I'm looking forward to it actually, because I don't think that being militant about the environment in a place like Gibraltar is actually going to get us anywhere.  I'm pretty certain that Gibraltar is not, today, a place where the environment ranks highly on the average citizen's list of concerns. Environmentalists are battling, and will continue to for some time yet, with the personal transportation privilege exercised by everyone in the community and the majority of locals, vast even, pay only lip service to the idea of a liveable city in Gibraltar, for various reasons.

What we need is a paradigm shift, one which will not materialise overnight and will certainly not be in response  to militance in the environmental context. I'm looking forward to having a chat tonight and sharing how I think we should do it. Hopefully there'll be some people there who share my view. If there aren't, its going to be a long night...

One idea that occurred to me yesterday as I nearly got knocked over by a woman in a Toyota Land Cruiser, the registration of which I have seared in my psyche, was that perhaps the ITWC group or even the Gib Cycling Association could create a leaflet as part of an education campaign for drivers and, every time we have a near miss, we can report the number plate and the authorities can circulate a leaflet to that specific person, almost as a 'we know you nearly killed someone today so have a read of this and try not to do it again...' kind of thing. We should probably also campaign for the use of helmets in Gib too...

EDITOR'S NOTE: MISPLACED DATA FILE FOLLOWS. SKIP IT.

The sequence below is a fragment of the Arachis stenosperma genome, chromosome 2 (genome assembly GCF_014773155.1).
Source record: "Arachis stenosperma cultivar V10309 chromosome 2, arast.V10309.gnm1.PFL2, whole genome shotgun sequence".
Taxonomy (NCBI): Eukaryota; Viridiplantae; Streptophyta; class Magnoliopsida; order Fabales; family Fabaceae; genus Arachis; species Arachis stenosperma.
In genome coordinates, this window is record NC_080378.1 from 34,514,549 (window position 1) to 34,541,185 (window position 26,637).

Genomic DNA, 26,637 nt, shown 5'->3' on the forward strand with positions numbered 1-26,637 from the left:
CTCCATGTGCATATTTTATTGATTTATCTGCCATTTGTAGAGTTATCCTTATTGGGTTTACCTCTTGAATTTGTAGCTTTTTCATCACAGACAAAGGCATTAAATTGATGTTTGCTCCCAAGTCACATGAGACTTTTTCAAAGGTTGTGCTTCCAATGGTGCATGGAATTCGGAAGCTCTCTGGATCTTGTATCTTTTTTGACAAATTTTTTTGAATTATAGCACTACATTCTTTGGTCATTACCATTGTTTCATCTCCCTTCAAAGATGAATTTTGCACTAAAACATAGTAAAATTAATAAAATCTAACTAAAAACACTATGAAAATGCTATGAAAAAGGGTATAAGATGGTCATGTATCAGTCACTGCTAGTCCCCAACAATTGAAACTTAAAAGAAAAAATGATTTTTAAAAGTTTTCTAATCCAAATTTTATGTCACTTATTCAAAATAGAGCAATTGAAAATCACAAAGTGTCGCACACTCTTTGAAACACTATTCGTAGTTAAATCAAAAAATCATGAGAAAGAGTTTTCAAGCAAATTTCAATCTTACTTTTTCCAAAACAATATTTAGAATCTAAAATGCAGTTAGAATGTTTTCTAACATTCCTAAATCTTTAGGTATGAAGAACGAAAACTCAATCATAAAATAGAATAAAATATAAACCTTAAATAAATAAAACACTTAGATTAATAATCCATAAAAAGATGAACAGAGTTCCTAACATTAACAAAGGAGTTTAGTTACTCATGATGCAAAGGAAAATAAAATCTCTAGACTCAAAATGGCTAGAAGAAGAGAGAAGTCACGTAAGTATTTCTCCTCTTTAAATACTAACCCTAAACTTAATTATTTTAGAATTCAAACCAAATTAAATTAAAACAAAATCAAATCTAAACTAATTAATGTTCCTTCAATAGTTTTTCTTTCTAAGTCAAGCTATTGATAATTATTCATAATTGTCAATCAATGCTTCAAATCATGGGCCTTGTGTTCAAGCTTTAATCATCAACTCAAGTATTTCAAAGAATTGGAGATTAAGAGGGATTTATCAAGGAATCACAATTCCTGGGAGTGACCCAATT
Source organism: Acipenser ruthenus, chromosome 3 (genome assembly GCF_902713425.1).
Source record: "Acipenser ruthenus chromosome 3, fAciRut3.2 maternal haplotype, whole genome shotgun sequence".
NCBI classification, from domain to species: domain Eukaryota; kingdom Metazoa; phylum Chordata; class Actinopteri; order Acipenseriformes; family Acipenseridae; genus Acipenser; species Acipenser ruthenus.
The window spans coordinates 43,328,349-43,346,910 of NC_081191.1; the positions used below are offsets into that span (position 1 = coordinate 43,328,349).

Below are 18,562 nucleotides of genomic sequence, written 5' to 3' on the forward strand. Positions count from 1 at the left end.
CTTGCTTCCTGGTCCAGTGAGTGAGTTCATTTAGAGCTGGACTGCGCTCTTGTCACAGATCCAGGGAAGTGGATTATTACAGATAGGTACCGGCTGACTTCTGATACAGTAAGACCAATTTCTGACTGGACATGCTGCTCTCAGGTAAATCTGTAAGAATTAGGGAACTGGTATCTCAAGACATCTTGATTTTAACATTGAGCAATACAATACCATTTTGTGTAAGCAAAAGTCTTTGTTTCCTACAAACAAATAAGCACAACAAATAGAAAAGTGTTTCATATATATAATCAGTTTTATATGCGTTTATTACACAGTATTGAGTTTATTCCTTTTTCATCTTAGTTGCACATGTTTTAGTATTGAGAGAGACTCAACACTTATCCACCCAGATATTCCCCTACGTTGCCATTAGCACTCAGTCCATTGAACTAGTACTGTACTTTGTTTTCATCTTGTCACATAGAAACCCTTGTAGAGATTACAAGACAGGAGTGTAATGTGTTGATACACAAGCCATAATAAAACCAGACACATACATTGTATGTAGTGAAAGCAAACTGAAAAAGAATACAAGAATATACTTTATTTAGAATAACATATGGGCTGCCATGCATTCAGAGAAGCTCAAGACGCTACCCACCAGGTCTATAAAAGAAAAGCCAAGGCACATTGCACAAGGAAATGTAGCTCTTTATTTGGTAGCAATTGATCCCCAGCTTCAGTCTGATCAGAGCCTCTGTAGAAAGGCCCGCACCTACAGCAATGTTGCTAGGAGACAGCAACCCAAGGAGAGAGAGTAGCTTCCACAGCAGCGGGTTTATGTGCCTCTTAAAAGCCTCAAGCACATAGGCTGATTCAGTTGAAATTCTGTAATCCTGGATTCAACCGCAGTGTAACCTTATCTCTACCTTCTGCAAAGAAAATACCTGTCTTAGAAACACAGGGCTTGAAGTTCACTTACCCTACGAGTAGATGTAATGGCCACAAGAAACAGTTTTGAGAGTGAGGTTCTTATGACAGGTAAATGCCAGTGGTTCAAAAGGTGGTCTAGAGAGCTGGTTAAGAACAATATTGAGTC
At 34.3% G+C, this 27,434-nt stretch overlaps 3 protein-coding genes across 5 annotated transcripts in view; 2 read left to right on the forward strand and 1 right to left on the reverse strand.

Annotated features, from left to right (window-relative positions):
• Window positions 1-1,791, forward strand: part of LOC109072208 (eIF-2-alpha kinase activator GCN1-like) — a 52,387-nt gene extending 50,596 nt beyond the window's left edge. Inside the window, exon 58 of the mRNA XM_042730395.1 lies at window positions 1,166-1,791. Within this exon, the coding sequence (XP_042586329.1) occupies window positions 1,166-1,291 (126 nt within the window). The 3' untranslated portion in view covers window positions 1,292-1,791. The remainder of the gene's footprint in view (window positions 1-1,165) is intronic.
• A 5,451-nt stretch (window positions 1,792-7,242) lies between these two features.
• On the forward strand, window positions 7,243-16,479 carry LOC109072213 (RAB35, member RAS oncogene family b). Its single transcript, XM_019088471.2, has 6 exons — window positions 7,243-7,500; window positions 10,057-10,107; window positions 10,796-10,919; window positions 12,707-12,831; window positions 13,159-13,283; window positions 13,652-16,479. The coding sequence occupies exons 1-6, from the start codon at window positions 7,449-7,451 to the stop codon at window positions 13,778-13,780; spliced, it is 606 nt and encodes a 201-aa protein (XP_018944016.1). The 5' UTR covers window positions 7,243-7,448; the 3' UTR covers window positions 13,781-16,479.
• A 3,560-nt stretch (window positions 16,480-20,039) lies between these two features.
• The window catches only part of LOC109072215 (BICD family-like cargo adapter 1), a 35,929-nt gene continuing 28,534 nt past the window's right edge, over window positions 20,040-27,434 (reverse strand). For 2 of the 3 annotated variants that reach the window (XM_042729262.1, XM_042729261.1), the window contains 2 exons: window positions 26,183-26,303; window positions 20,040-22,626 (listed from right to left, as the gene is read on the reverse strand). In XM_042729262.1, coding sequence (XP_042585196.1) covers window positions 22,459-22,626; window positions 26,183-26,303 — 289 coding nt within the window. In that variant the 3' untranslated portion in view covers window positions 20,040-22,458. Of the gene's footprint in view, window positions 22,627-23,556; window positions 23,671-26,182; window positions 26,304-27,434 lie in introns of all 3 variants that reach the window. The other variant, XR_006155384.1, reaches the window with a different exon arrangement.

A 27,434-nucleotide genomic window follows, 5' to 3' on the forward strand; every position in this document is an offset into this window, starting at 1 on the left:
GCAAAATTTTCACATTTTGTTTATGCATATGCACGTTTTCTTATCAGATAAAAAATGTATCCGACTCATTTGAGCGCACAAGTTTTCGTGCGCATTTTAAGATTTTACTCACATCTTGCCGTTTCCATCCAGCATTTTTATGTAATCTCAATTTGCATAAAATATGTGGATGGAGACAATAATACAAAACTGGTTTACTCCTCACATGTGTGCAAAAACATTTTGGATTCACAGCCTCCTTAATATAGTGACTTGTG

That wasn't the first thing that came to mind when she overtook giving me about 3mm of clearance though, I can't bring myself to write such things.

Sunday, 16 October 2011

So here's the secret... Which wasn't very secret if you looked for it

Ok, so we didn't make it to 100 this morning at the rally but it was actually a really good turnout...  Have a look at this video and see for yourself..

So, what's the secret then?

A few years back, a good friend and one of my best men, Justin, created a series of internet only tv shows called the Siesta Show. This was to be used on his website and it featured a discussion of a whole range of subjects and special guests...  The programme's audience was the membership of the website, one which dealt with the vagaries of buying property in Spain which was and continues to be very popular.